Cenozoic pure-shear collapse of the southern Menderes Massif, Turkey
Lindsay J. Iredale, Christian Teyssier, Donna L. Whitney, 2013. "Cenozoic pure-shear collapse of the southern Menderes Massif, Turkey", Geological Development of Anatolia and the Easternmost Mediterranean Region, A. H. F. Robertson, O. Parlak, U. C. Ünlügenç
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A transition from construction to collapse of the Alpine orogen in Middle to Late Eocene time is recorded in the structural fabrics of gneissic rocks in the southern Menderes Massif, western Turkey. Augen gneiss in the southern Menderes Massif indicates a spatial switch of shear sense along a north–south section through the complex (top-to-north shear in the north and top-to-south in the south). This ‘kinematic hinge’ corresponds to a broad zone of dominant pure shear where crust underwent vertical thinning and approximate north–south extension. During this extension, foliation became corrugated with fold axes parallel to lineation, indicating inflow from neighbouring crust to the east and the west. Published geochronologic work suggests a Middle to Late Eocene age for this dominant fabric. Thermal weakening of felsic Menderes crust beneath Alpine nappes may have triggered this orogenic collapse. Deformation fabrics developed at temperatures of c. 550 °C, and progressive cooling during collapse generated strain localization within a kilometre-thick shear zone at the southern margin of the Menderes Massif. In the southern Menderes, the corrugation of foliation indicates that Middle to Late Eocene flow was constricted into an orogen-perpendicular direction. This behaviour is similar to the collapse and orogen-parallel extension of the European Alps (Lepontine dome, Tauern Window).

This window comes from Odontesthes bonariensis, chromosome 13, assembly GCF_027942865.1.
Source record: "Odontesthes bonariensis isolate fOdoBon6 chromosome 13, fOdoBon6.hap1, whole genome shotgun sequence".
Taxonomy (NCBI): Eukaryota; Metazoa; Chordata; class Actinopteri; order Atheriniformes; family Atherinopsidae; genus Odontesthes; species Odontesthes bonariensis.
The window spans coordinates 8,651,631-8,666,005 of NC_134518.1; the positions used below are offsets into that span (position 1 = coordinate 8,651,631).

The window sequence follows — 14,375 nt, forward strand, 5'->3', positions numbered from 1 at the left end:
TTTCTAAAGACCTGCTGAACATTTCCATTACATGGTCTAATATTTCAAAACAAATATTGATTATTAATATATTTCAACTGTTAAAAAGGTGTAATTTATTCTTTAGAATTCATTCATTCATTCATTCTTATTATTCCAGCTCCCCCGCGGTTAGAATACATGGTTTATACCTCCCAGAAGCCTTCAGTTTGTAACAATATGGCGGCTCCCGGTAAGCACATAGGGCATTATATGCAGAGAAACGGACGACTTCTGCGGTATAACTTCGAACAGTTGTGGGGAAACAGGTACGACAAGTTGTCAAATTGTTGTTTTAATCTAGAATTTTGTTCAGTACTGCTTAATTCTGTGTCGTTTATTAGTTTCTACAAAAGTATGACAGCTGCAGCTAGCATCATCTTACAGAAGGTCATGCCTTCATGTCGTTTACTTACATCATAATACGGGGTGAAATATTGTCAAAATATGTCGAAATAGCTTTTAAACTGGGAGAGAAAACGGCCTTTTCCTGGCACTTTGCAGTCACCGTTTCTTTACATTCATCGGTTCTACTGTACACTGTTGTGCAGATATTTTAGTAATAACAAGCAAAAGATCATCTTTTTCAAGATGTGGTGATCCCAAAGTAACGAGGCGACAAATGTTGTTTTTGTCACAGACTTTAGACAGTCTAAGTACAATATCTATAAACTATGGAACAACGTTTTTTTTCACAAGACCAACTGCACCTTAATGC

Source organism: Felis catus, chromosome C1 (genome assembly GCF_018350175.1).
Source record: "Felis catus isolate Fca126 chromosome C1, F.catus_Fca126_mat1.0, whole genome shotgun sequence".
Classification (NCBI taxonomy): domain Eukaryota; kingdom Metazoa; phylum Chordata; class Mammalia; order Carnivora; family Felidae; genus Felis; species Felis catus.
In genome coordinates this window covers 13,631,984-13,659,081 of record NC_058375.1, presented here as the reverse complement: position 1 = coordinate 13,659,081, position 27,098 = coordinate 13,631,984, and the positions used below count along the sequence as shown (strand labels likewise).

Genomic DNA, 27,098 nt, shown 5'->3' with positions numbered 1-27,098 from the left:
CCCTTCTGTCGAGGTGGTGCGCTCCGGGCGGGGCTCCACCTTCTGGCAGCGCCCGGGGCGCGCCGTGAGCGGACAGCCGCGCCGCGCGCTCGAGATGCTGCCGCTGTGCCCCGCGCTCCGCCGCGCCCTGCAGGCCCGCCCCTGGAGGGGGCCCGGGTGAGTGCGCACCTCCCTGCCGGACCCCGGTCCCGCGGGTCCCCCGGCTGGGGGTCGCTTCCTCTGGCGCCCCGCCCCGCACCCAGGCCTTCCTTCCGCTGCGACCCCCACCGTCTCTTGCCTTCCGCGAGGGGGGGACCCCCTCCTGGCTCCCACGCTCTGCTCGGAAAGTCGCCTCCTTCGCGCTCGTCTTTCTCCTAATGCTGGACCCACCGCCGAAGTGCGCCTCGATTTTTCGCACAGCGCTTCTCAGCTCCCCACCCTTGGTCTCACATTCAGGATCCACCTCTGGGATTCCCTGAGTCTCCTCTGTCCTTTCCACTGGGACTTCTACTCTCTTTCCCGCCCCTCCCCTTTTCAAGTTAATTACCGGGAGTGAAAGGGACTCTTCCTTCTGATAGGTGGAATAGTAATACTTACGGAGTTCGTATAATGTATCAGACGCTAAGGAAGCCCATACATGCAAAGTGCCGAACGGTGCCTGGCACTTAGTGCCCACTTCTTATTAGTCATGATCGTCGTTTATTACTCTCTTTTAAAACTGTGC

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Geological Development of Anatolia and the Easternmost Mediterranean Region
Anatolia and the easternmost Mediterranean region, especially Turkey, Cyprus and northern Syria, represent an excellent natural laboratory for the study of fundamental geological processes (e.g. rifting, seafloor spreading, ophiolite genesis and emplacement, subduction, exhumation and collision). Their interaction has created an intriguing array of deep-sea basins, microcontinents and suture zones.
The volume’s 22 papers include a large amount of new field-based information (much of it multidisciplinary and the product of teamwork). After an overview, the volume is divided into four sections: Late Palaeozoic–Early Cenozoic of the Pontides (northern Turkey); Late Palaeozoic–Early Cenozoic of the Taurides–Anatolides (central and southern Turkey); Late Cretaceous–Pliocene sedimentary basins and structural development (central Anatolia to the Mediterranean); Late Miocene–Recent Neotectonics (southern Turkey, Cyprus and northern Syria).
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